There is no debt crisis — Although the debt will rise to record heights due to the pandemic, there is currently no evidence that it is endangering the economy, fueling a fiscal crisis, or pushing us against the limits of our fiscal space. Interest rates, which were already near historic lows prior to the pandemic and projected to remain low, have since fallen even further. The United States can now take out a 10-year loan at an interest rate of less than 1 percent – a fraction of the cost it paid to borrow 20 years ago, when the government was running budget surpluses. Adjusted for inflation, the cost of borrowing today is actually negative. Expectations of future inflation, moreover, plummeted in the wake of the pandemic and continue to be muted even after Congress passed each of its relief packages.
That interest rates and inflation remain low suggests that investors have not lost faith in our creditworthiness or our status as the world’s safest investment. Nor does the increase in our borrowing appear to be at the expense of private-sector investment, so there is little reason to be concerned that our debt will slow economic growth. Overall, markets today appear to be much more concerned about the economic consequences of a severe recession than of rising federal debt.
While the risks posed by our debt could rise in the future, underlying trends give some reasons to be skeptical. Interest rates and inflation have fallen over the last 30 years even as debt has soared, leading economists to reevaluate the costs of debt. Many of the trends thought to drive these declines, such as demographic change, are unlikely to reverse after the pandemic or anytime soon after that. If anything, COVID-19 may further entrench low interest rates going forward: according to one study, pandemics are associated with substantial declines in interest rates that persist for 40 years. Policymakers must continue to evaluate the risks debt may pose as the economic environment changes, but there is simply no evidence to suggest that a debt crisis is any more likely today than it was before the pandemic.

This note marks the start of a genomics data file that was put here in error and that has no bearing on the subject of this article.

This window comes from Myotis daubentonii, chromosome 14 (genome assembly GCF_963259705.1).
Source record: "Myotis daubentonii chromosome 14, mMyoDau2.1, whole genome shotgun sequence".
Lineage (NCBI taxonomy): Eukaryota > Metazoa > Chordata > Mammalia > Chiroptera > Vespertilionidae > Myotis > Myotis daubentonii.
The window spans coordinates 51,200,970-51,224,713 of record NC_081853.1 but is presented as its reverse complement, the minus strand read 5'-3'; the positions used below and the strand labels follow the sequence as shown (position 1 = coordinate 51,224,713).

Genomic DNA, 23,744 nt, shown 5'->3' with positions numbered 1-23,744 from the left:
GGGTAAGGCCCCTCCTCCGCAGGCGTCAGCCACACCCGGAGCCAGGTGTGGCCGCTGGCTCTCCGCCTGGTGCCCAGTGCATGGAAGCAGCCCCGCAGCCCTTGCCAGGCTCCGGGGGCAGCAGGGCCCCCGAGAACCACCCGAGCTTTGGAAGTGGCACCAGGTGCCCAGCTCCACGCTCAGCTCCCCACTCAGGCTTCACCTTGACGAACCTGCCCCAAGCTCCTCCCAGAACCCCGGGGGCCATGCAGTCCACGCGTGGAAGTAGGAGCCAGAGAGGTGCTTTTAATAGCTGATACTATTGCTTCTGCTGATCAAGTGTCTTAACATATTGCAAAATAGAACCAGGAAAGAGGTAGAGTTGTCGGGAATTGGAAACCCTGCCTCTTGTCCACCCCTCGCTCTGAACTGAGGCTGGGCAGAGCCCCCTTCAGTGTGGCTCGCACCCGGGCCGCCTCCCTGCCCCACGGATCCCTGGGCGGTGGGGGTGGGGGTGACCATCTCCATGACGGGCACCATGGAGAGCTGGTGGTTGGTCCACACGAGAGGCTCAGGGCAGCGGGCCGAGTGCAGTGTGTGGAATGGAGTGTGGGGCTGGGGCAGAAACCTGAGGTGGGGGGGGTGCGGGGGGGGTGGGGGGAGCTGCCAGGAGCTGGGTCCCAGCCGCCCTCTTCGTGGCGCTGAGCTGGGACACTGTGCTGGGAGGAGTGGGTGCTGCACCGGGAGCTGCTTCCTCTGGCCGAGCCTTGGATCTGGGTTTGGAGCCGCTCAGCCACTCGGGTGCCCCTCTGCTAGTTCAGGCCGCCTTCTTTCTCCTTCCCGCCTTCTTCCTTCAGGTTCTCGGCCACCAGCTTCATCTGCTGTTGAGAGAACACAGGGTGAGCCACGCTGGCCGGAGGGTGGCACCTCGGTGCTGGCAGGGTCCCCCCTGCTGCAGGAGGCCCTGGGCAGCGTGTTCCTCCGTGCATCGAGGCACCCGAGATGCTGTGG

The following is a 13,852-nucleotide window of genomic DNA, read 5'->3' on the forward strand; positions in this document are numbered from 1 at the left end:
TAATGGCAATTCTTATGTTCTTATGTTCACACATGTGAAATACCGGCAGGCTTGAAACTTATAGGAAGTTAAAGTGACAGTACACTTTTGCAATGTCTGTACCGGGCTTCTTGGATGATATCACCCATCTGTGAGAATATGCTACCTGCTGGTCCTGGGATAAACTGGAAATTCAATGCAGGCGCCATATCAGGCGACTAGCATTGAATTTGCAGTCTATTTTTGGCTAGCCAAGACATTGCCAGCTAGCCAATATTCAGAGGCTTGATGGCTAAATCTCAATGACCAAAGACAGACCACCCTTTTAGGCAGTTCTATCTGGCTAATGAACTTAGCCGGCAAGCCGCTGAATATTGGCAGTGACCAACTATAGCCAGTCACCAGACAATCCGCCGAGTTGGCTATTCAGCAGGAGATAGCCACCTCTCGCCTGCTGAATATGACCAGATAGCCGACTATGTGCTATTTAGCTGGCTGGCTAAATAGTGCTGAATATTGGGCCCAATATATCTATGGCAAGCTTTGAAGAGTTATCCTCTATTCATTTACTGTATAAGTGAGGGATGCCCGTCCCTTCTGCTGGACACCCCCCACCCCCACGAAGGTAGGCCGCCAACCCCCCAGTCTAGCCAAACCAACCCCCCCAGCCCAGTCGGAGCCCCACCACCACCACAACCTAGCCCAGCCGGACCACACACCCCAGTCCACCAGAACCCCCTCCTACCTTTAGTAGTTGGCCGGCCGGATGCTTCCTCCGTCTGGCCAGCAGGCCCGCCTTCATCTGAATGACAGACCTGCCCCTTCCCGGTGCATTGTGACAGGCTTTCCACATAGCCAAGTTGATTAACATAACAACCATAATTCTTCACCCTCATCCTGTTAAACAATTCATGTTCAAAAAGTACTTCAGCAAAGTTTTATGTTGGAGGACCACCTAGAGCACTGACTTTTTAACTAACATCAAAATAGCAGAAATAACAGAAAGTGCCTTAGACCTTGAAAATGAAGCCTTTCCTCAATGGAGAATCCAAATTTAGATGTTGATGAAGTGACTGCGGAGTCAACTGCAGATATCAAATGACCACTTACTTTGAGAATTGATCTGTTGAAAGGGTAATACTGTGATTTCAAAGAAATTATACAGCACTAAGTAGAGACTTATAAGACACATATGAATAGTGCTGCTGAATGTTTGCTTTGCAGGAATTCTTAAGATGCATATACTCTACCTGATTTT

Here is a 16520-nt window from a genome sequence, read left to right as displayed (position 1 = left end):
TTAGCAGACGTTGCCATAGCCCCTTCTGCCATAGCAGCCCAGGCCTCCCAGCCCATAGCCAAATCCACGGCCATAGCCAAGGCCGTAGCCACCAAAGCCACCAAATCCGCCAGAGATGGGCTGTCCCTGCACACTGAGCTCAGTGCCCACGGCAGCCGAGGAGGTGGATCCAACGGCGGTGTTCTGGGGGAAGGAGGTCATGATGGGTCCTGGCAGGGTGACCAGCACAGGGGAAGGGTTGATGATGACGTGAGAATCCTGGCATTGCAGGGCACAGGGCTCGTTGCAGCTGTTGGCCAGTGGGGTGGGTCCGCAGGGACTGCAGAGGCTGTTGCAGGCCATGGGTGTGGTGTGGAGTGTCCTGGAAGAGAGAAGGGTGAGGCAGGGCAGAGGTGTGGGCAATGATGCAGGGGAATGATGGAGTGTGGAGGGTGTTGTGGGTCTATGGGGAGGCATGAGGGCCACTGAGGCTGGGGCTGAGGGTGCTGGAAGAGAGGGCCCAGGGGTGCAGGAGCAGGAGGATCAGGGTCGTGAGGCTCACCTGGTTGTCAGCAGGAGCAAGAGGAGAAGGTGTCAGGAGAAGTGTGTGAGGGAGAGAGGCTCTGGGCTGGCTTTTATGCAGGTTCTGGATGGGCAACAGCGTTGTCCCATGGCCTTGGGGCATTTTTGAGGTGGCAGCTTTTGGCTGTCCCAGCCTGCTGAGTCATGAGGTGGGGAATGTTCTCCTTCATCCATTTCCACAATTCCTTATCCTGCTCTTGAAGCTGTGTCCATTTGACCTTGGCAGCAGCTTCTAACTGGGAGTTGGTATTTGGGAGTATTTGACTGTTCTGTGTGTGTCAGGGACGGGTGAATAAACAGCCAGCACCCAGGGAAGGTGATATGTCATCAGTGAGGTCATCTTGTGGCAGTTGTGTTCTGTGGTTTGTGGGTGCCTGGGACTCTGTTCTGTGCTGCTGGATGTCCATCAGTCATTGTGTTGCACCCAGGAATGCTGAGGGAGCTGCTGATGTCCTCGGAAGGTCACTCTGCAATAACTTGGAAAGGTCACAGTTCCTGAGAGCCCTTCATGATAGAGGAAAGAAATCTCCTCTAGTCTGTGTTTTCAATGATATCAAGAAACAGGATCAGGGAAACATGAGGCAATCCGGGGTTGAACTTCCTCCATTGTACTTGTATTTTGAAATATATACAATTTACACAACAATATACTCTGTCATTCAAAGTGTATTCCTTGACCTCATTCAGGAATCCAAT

Low interest rates keep debt service manageable — Crucially, low interest rates help ensure that interest spending remains a relatively small portion of the federal budget. Interest payments as a share of GDP were relatively low by historical standards before the pandemic, and the sharp decline in interest rates since then will further offset some of the cost of new borrowing. CBO projects that interest rates on 10-year Treasury notes will average 0.7 percent through 2021, only one-third of the 2.1 percent average rate in 2019. As a result, CBO estimates that spending on interest this year and next will decline, even with the increase in deficits. According to another forecast, interest payments over the next five years will change little from CBO’s pre-pandemic projections and remain well below what we paid in the 1980s and 1990s.